Singapore—In an opinion piece, Mr Bhavan Jaipragas, the Asia Correspondent for the South China Morning Post (SCMP), admitted to having “mixed feelings” upon reading Bloomberg’s latest Covid-19 Resilience Ranking earlier this week.
On Tuesday (Apr 27), Bloomberg published an article entitled “Singapore Is Now the World’s Best Place to Be During Covid”. Mr Jaipragas, a Singaporean, wondered in his piece “if the city state’s army of migrant workers thought the same”.
While the Covid-19 outbreak that swept through migrant workers’ dormitories has caused the Government to improve living standards, migrant workers still suffer in many ways, including being brought to and from their workplaces in the back of lorries.
In the latter half of this month, two accidents occurred involving such vehicles, with the first one resulting in the deaths of two workers, and the hospitalisation of over a dozen others.
The second accident also sent 10 workers to the hospital.
Mr Jaipragas writes,“Singapore’s migrant workers deserve better than to be ferried like livestock”. He notes that the call to stop transporting migrant workers in the backs of lorries has been made over several decades, “but apart from some piecemeal changes, things have stayed the same”.
In 2010, an accident with three fatalities resulted in changes to make lorries safer by requiring higher side rails and canopies, and a sign of “maximum passenger capacity” was required to be written on the vehicles.
However, he adds that the two accidents this month, especially coming within less than a week from each other, has given rise to renewed calls for a change in how migrant workers are ferried to and from work.
Mr Jaipragas also noted that while those in construction claim that providing different vehicles for migrant workers will be much more expensive for their firms, “in all likelihood, the sector is alone in making that argument”.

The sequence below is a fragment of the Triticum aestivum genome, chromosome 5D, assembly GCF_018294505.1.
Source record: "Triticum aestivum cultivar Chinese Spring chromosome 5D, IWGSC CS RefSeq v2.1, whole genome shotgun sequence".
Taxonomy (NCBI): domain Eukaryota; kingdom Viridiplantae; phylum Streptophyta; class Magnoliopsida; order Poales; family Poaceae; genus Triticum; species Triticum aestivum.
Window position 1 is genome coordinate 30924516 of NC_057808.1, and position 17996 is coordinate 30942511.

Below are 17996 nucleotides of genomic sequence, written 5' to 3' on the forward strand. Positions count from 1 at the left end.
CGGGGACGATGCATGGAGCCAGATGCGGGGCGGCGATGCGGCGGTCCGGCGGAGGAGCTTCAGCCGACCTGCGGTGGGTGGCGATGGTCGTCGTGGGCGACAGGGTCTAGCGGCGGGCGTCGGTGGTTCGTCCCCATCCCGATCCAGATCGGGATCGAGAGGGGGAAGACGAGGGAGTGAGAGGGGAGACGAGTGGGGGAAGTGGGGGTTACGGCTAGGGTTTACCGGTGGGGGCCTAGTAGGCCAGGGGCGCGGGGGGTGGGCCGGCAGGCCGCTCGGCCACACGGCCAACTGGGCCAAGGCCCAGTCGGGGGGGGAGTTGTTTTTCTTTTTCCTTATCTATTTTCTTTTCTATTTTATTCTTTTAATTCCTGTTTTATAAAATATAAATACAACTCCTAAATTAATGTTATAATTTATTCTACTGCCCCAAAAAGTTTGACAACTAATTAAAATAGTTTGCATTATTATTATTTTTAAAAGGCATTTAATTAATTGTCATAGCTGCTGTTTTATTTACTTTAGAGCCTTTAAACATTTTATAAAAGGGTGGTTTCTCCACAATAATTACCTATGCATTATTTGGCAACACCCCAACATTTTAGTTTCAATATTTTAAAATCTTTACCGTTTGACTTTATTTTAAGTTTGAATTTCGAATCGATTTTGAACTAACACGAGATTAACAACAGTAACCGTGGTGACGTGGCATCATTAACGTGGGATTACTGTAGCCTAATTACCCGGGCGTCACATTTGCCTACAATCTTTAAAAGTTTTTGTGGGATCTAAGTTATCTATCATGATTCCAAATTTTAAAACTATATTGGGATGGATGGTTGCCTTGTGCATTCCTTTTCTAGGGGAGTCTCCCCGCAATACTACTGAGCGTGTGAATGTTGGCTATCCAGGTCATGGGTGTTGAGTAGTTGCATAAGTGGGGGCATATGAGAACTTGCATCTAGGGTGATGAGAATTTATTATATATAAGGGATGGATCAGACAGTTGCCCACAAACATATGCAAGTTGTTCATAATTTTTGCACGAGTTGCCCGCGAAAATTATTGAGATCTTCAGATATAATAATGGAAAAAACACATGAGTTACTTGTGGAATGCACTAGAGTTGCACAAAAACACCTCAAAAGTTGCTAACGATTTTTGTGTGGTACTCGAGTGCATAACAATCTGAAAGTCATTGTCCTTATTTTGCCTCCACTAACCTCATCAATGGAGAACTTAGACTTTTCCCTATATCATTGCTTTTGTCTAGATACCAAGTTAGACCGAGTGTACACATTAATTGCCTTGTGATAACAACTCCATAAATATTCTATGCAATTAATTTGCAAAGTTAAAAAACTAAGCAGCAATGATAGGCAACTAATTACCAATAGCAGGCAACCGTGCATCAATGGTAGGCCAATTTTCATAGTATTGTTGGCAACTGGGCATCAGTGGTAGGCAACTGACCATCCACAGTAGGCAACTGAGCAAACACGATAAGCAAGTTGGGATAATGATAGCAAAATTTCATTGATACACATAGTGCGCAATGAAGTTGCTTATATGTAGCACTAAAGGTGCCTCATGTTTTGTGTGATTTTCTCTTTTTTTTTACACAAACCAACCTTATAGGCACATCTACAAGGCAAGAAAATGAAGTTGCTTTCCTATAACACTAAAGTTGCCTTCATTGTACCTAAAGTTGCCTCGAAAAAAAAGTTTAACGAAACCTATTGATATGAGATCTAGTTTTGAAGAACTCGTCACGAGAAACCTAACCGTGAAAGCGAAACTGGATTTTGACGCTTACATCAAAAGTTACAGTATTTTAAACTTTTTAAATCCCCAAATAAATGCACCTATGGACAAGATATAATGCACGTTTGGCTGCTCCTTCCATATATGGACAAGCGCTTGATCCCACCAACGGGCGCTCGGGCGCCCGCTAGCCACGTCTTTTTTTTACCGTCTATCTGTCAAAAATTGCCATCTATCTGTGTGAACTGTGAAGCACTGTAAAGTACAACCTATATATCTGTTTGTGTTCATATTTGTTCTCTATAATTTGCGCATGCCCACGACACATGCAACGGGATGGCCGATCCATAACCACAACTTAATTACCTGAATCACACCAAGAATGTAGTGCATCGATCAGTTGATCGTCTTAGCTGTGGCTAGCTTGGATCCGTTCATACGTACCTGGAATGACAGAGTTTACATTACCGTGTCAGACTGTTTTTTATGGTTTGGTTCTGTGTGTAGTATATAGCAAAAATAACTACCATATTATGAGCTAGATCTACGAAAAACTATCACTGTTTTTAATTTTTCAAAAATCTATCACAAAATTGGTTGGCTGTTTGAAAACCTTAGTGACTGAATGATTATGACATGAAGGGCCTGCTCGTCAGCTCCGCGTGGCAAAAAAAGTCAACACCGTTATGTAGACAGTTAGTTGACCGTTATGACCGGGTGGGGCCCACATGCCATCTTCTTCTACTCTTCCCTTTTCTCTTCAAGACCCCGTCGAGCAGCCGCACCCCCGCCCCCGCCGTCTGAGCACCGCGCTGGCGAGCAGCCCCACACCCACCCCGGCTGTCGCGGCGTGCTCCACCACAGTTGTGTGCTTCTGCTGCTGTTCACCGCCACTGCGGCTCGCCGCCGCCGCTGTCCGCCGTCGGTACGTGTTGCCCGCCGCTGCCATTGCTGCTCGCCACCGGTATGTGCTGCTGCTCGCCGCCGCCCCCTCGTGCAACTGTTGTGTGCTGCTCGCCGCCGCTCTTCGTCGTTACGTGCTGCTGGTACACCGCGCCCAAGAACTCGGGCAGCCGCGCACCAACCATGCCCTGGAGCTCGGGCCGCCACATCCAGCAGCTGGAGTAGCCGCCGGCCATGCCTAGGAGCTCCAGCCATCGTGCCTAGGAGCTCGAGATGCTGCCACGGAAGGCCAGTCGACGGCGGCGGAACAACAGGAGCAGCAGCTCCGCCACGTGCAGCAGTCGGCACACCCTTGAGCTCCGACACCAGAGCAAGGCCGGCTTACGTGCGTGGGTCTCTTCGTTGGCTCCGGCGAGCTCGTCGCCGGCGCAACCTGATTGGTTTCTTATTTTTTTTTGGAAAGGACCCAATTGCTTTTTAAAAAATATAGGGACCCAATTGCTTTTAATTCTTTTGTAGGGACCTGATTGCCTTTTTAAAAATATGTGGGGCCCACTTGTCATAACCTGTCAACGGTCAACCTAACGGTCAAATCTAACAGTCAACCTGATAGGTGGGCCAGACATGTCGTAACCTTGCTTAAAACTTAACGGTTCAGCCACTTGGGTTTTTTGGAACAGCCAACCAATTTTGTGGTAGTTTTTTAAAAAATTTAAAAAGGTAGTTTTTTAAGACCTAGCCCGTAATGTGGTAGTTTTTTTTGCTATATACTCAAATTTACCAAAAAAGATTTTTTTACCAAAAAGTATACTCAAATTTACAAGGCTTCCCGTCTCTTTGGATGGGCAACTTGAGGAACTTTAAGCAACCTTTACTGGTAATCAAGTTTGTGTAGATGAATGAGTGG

He argues that in the same way Covid infections prompted changes to migrant workers’ living conditions, “the same must be done to end the travesty of people being transported like livestock in one of the world’s most modern metropolises.”
Netizens and activists have raised the same call over social media, with people such as actor and director Hossan Leong tweeting, “When will Ministry of Transport @LTAsg ban ppl from being transported like cattle? #MinistryOfManpower.”
The Wake Up, Singapore Facebook page posted a screenshot of Mr Leong’s post, tagging officials @s.iswaran and @tanseeleng to “please act now to regulate and ban the transportation of workers at the back of lorries”.
By May 15, Mr Iswaran will succeed Mr Ong Ye Kung as Transport Minister, while Dr Tan is to take over the Ministry of Manpower from Ms Josephine Teo.
Workers’ rights activist Kokila Annamalai wrote that “unsafe drivers” have often been blamed for the accidents. She also called for the public to rally around the issue.
“There can be no justice for the migrant workers who have died or been severely injured on our roads over the years because they were transported unsafely in lorries. But if no more workers are to be injured/die in this way, we – as people of Singapore – have to be prepared to make demands of our government and government-linked corporations in louder and bolder ways that we have so far.”
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